What Does SEER Mean In HVAC?

Seasonal Energy Efficiency Ratio.

When you install an air conditioning system in your home, office or an apartment block, efficiency is usually one of the most important factors when choosing a style, and brand. So, what does it mean to have an inefficient air conditioning system? Over time it will be very costly. Here are the finer details, so you understand.

Cheap Versus SEER Rating

Generally, cheaper systems have lower efficiency, meaning the energy costs to run it will be far higher. Although you might be saving upfront costs, the costs over time will most likely outweigh the saving substantially. When purchasing a more expensive system with a higher SEER rating means that, over time, you will also conserve far more energy, costing you much less.

The Seasonal Energy Efficiency Ratio is the description of the cooling capacity of an air conditioning system. It’s a technical term that gives to the ratio for the rate of cooling produced divided by the electricity amount used. When it comes to the crunch, the higher the SEER rating means the system will be more efficient.

How To Choose A New HVAC

Because your heating and cooling systems (or HVAC) use more energy than any of the other appliances in your home, you need to ensure that the one you choose is the most efficient you can afford. When upgrading to a new system, you should take notice of the SEER rating on each of the different HVAC system and work out which one is the most efficient for where you want to install it.

The EPA standards currently require a minimum SEER rating of 13 for residential air conditioners installed or built after January 1, 2015. Systems that are older than that will typically have a SEER rating of lower than 10. Most units will show a sticker with the energy rating somewhere on, or near the condensing unit.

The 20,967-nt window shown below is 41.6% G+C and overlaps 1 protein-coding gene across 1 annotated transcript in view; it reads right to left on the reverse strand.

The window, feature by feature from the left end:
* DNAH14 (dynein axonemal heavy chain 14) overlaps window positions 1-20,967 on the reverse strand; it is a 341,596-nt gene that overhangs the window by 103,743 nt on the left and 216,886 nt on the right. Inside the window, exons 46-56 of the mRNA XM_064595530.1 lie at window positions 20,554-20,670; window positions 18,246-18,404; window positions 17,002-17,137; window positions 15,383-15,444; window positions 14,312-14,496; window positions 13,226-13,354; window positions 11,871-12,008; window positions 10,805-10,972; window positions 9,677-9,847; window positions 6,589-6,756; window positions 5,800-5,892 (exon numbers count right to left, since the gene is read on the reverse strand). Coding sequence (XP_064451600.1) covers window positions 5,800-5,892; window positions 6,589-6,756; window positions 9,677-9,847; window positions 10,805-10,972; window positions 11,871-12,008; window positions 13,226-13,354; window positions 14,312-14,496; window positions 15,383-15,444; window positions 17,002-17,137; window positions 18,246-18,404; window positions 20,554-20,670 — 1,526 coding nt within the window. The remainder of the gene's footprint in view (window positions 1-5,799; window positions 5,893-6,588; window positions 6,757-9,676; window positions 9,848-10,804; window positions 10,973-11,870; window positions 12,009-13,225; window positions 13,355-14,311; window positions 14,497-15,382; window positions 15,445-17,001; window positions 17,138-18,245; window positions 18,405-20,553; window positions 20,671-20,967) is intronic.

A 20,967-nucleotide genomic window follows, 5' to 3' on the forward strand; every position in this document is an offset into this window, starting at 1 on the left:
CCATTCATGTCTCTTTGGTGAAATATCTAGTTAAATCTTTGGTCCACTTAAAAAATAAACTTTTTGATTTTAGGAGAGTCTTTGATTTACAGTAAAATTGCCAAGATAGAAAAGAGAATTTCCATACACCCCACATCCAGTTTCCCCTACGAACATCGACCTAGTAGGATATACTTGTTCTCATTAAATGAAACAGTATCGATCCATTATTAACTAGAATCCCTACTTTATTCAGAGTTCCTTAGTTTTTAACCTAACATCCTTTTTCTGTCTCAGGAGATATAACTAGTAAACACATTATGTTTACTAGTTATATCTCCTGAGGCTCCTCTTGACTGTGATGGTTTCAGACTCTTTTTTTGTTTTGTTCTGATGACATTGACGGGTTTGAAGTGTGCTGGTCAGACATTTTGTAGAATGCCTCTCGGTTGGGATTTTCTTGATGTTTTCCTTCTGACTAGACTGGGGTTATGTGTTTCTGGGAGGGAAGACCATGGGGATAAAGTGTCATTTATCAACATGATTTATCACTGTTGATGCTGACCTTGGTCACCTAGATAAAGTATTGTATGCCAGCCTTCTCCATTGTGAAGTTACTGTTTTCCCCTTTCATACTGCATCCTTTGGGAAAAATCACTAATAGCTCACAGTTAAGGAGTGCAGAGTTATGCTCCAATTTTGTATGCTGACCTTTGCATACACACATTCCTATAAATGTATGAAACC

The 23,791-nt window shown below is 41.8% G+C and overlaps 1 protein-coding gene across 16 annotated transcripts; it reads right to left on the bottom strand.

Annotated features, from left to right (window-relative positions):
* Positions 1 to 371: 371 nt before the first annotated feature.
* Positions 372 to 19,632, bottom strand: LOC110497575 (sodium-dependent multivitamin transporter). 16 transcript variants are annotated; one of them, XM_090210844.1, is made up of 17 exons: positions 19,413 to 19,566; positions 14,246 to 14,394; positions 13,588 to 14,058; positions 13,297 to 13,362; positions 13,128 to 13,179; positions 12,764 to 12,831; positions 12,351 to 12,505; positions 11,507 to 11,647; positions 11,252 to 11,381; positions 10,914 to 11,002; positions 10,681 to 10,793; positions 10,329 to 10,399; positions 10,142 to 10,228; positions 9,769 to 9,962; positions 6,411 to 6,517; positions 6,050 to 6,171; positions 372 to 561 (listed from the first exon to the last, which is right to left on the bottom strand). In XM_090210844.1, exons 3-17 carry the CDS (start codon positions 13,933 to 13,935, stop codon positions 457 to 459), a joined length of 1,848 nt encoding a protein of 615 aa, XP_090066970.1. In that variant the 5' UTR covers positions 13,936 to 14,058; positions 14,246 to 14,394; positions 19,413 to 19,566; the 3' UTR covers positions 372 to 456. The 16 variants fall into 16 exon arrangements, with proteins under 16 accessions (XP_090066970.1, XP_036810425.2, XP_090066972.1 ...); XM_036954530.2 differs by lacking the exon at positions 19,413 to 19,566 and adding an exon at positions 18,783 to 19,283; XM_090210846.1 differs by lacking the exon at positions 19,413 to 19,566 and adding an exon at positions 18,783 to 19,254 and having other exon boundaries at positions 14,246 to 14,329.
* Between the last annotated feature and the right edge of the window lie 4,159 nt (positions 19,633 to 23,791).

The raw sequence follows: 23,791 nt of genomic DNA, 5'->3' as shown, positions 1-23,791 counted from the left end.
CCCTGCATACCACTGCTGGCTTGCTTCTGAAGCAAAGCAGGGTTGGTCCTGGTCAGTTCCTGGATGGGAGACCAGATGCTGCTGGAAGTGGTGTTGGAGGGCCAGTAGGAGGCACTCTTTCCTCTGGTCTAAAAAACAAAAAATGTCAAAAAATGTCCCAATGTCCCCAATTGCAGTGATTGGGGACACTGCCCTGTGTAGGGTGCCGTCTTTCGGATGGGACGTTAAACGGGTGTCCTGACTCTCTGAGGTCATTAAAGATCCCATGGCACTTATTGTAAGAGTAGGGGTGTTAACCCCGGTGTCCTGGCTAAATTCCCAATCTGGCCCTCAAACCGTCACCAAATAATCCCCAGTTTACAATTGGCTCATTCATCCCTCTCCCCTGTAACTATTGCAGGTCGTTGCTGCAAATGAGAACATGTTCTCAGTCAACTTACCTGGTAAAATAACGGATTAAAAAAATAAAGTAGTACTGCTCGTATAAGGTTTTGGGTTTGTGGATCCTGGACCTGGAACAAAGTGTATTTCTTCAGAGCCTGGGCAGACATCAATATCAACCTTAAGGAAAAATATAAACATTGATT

Save Money By Upgrading

Although your current system might only be ten years old, it may be worth your while replacing the entire system to lower your energy bills. Most systems that old will have a far lower SEER rating and will be costing a lot more to run. The amount you will spend ion a new highly rated air conditioning unit will pay for itself in savings in the next ten years more than you think. Changing from a unit with a SEER rating of 9 to a SEER rating of 13 will save you almost 30% on your energy consumption. That could mean hundreds of extra dollars in your pocket every year. If you want to know more about how much you can save by upgrading, you can visit the Department of Energy website, where they have an online energy-efficiency calculator.

Planning out the installation fo the right HVAC system for your home is important, not just for comfort but to save money as well. Contacting a professional will ensure you get the best SEER rating on your new system you can afford.